Small Business Act - Report 2016
Support initiatives for micro, small and medium enterprises implemented in Italy in 2015 and in the first half of 2016
The overall strategy of the Italian Government continues to focus on implementing a modern industrial policy - concentrated on factors and not on sectors - which takes account of the specific dimensional characteristics of the production system: it is a well-known fact that SMEs hold an important position in the Italian production fabric, not only as a percentage of the total number of enterprises, but above all in terms of their contribution to employment and GDP. However, they continue to be penalised by delays in investment and in recovering productivity. Their central role is confirmed by the numerous initiatives undertaken in favour of Micro-SME’s over recent months, by enhancement of the Central Guarantee Fund and also by the numerous and carefully structured actions in favour of the ecosystem of innovative start-ups and SMEs, ranging from simplification of the balance sheets of small enterprise to the measures aimed at assisting the startup of new business activities.
The recent economic debate rightly returned the challenge of productivity to a central priority, alongside the dimensions of the enterprise. In fact, although it is true that small enterprise in Italy has a lower average productivity and less propensity for internationalisation and innovation compared with other countries, it should also be emphasised that the size of firms is not enough in itself to explain the weak performance of the Italian economy. Many studies (Banca d’Italia, Istat, MET study centre) highlight how the question of low quality enterprise is an overarching aspect with respect to the size of enterprise and how even the smallest firms may have an excellent ability to compete on the market.
The key issue is therefore the propensity of the entrepreneur to take a modern path towards growth and consolidating competitiveness. This change can only be triggered by creating the right external conditions to encourage it, such as improving the tax situation, by creating a taxation system which rewards those who invest, particularly in research, development, know how and innovation; reducing energy consumption, particularly for firms operating in the most energyintensive sectors; modernising funding for enterprise, by creating a more wellstructured supply, which is less bank-centric and more capable of giving access to the open capital market to SMEs as well; improving both tangible and intangible infrastructures, by investing in ultra broadband based on a fibre to the factory model, and also by undertaking initiatives which act on internal company factors, such as overcoming the paradigm of family capitalism, in which management of enterprise is mainly family-run.
The question should therefore be reformulated: which policies could best contribute to increasing the productivity of small Italian enterprises?
How can SMEs be encouraged to innovate and to export, thus indirectly ensuring their growth in size, financial consolidation and increased competitiveness?
The challenge the Government faces therefore relates to four main issues: how to ensure more favourable taxation for enterprise, how to encourage capitalisation and financial consolidation of enterprise through a more efficient allocation of capital to industrial applications, how to promote investment in innovation, digitalisation and internationalisation and how to make it more profitable for small and medium-sized enterprise to abandon investment strategies, market strategies, financial structures and governance which are frequently unsuitable for maintaining competitiveness and productivity.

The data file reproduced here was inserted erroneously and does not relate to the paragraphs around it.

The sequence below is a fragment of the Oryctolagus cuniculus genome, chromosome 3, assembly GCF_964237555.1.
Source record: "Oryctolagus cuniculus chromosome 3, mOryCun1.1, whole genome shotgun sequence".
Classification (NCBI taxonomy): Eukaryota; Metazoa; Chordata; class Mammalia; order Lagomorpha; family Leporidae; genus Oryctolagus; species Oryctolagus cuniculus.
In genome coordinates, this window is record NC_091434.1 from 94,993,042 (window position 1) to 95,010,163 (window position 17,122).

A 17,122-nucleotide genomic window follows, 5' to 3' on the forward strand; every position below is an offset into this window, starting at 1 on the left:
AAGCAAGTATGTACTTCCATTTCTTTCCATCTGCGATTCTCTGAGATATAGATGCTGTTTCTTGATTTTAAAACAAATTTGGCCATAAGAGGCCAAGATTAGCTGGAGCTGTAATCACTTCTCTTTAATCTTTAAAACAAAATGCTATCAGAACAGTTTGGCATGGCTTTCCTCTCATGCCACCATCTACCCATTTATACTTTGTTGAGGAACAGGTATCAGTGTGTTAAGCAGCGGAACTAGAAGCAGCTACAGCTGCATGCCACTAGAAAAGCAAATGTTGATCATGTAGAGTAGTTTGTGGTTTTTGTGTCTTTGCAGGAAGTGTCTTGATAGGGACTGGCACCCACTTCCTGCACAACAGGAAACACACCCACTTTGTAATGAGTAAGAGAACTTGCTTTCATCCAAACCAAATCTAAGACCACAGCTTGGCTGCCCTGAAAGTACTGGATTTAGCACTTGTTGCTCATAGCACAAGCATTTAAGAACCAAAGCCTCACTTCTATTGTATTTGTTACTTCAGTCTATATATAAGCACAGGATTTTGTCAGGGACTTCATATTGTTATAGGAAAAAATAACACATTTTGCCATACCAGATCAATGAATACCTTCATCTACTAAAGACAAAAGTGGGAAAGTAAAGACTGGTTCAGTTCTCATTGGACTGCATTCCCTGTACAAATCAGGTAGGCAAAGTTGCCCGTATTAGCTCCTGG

A great deal of work has already been done, from deregulation of non-bank channels of business funding to the tax measures aimed at encouraging investment in renewing capital goods (so-called Super-depreciation) or innovation (such as tax credit on R&D and the Patent Box), without forgetting that technology renewal and digitalisation of the manufacturing system is a cornerstone of the “Industry 4.0” strategy recently introduced by the MISE through the wide range of measures included in the 2017 Budget, to name but a few.
These are important processes of development in regulations which will not only encourage the most dynamic and best-equipped firms to invest in digitalisation, but also move the inefficient ones from situations of inertia and non-productivity and thus relaunch the entire Italian production system. The Report, which is now in its VII edition and was cited as a “best practice” by the European Commission in February 2011, accompanies other official monitoring and assessment documents of the MISE, such as the third Report to Parliament on the state of implementation of regulations supporting the ecosystem of innovative start-ups and SMEs, which is currently being prepared and will provide a detailed analysis of the impact the various measures will have on the Italian production system.
The Report has been translated into English to ensure the information it contains reaches a wider audience and will be distributed at the major European and international institutions.
I would also like to take this opportunity to thank the “Production Activities” Commission of the Conference of the Regions and the Autonomous Provinces for drafting Attachment 2 on the most recent measures adopted by the Regions to support enterprise networks.
General Director for Industrial policy, Competitiveness and Small and Medium Enterprises